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Security Council meets S.Sudan leader to accept extra peacekeepers

South Sudan's Cabinet Affairs Minister Martin Elia Lomoro (L), flanked by US Ambassador to the United Nations Samantha Power, delivers a speech in Juba on September 3, 2016. A UN Security Council delegation meets representatives from South Sudanese civil society on September 3, 2016, as part of a two-day visit aimed at persuading President Salva Kiir to accept the deployment of a regional force.

South Sudan’s Cabinet Affairs Minister Martin Elia Lomoro (L), flanked by US Ambassador to the United Nations Samantha Power, delivers a speech in Juba on September 3, 2016. A UN Security Council delegation meets representatives from South Sudanese civil society on September 3, 2016, as part of a two-day visit aimed at persuading President Salva Kiir to accept the deployment of a regional force.

UN Security Council officials on Sunday began a key meeting with the president of South Sudan to get him to accept the deployment of a regional protection force to beef up a large UN peacekeeping mission.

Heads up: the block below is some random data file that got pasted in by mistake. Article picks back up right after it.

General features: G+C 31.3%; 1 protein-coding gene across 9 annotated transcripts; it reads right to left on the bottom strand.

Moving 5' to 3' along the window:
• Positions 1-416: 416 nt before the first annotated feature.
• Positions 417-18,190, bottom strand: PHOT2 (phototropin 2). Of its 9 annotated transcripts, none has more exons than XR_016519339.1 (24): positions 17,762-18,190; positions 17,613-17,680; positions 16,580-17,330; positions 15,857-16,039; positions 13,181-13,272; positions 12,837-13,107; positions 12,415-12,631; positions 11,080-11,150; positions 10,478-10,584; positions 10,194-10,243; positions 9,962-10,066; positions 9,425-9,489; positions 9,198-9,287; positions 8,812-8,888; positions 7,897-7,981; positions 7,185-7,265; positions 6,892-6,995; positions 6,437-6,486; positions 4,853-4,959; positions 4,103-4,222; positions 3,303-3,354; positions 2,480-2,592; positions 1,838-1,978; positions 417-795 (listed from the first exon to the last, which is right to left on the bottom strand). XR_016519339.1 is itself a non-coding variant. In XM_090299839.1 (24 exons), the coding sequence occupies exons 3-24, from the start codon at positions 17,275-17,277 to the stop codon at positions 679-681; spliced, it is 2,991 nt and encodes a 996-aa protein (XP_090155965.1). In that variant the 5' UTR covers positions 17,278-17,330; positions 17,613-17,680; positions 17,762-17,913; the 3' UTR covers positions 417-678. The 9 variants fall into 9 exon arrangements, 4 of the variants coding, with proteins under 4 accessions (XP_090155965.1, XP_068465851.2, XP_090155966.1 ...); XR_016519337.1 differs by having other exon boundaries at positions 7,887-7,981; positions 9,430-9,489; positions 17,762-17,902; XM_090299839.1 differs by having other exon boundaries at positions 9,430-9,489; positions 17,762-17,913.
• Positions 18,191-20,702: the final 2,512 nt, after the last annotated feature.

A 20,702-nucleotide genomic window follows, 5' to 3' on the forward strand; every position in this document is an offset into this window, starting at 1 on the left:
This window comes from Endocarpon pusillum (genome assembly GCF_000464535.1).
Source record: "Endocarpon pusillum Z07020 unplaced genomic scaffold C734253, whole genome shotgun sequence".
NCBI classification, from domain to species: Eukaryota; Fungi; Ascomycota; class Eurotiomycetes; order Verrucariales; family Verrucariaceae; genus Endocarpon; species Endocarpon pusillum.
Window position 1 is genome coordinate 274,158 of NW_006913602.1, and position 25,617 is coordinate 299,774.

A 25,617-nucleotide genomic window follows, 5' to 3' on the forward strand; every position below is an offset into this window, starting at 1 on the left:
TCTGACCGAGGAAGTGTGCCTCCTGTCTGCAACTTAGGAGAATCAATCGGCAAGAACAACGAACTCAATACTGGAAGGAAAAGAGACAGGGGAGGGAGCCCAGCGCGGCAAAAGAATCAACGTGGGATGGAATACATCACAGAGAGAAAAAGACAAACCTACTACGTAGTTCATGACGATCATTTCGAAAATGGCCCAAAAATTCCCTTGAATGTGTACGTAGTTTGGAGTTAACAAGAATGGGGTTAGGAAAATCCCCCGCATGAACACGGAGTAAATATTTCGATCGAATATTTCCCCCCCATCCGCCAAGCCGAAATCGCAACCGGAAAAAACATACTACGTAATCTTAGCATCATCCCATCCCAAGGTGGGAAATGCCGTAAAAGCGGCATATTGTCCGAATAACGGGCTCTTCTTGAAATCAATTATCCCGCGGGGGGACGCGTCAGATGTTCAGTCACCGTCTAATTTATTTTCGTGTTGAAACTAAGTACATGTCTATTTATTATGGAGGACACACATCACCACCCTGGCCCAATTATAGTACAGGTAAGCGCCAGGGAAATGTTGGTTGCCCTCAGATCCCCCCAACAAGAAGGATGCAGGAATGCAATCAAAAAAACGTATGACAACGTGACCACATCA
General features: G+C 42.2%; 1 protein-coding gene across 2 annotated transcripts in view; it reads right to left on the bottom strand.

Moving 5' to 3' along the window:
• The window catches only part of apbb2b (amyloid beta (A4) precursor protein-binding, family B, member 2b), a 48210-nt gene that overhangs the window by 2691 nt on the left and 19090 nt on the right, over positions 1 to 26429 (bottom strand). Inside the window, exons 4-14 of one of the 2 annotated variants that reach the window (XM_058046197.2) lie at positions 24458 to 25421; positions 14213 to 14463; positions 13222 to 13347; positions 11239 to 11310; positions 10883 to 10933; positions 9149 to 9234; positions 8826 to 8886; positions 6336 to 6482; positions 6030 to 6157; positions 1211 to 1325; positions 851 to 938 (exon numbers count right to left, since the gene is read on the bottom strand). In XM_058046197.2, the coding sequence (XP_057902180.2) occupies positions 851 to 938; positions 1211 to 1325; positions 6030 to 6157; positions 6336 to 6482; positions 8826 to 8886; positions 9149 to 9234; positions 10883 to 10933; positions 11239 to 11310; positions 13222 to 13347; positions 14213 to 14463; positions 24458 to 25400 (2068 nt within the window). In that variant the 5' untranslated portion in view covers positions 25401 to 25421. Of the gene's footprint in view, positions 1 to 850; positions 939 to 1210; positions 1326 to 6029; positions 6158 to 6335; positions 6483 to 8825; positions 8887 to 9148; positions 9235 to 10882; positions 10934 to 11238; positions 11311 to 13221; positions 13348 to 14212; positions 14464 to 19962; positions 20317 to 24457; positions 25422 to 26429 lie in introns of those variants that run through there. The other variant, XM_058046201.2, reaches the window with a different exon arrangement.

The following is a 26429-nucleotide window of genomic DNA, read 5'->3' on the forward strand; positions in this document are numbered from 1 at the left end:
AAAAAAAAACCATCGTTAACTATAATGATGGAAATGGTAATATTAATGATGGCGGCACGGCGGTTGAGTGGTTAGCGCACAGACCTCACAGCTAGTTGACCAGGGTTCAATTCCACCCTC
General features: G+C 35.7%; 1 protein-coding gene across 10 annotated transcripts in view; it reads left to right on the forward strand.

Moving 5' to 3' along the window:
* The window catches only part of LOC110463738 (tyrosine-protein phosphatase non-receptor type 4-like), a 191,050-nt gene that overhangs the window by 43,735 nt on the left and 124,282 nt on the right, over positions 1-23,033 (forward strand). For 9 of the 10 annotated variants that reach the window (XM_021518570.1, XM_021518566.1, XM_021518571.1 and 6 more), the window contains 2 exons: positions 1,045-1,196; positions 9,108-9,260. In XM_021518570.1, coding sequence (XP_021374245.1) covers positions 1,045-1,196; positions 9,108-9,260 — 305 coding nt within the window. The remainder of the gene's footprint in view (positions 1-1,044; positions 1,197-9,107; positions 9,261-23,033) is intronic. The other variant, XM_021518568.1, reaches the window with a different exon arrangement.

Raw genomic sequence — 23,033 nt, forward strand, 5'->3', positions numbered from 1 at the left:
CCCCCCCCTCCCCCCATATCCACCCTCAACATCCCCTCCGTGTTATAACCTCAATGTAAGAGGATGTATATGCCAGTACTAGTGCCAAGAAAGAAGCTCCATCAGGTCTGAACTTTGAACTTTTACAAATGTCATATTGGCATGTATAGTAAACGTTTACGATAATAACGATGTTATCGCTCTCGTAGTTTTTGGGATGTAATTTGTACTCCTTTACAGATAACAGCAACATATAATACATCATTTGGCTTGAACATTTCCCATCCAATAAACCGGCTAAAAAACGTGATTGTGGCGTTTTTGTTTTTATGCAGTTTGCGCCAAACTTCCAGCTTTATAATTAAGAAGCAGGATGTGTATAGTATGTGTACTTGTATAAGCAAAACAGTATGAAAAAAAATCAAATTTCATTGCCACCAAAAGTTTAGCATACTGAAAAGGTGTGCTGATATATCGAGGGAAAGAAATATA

The meeting began late afternoon in the presidential palace in the capital Juba, where clashes between President Salva Kiir’s guards and troops loyal to his former deputy Riek Machar erupted on July 8, shattering a fragile truce that has been breached several times.

Kiir showed the ambassadors from the council’s 15 member states bullet marks in the heart of the building as well as shattered window panes. He said Machar had wanted to assassinate him that day but that he managed to flee.

Following the violence, the UN Security Council authorised the deployment of an additional 4,000 troops from East Africa with a stronger mandate than the 13,000-strong UN peacekeeping mission UNMISS.

The UN officials arrived on Friday in a bid to secure Kiir’s agreement to the extra troops.

UNMISS has faced considerable criticism over its failure to protect civilians during the July violence, which included the rape of civilians sheltered in its camps.

Kiir had opposed the deployment of additional troops, initially touted as an “intervention force”, as breaching national sovereignty.

South Sudan, the world’s newest nation, descended into war in December 2013 after Kiir accused his former deputy Machar of plotting a coup.

During the fighting in July, Machar, who had been persuaded to return to Juba to join a national unity government agreed under a peace deal, fled the country and is now in Khartoum, having been replaced by Taban Deng Gai in Juba.

Aside from the tens of thousands of people killed, the United Nations has reported shocking levels of brutality including gang-rapes and the wholesale burning of villages.

An estimated 16,000 children have been recruited by armed groups and the national army in the conflict, and 2.5 million people have been driven from their homes.



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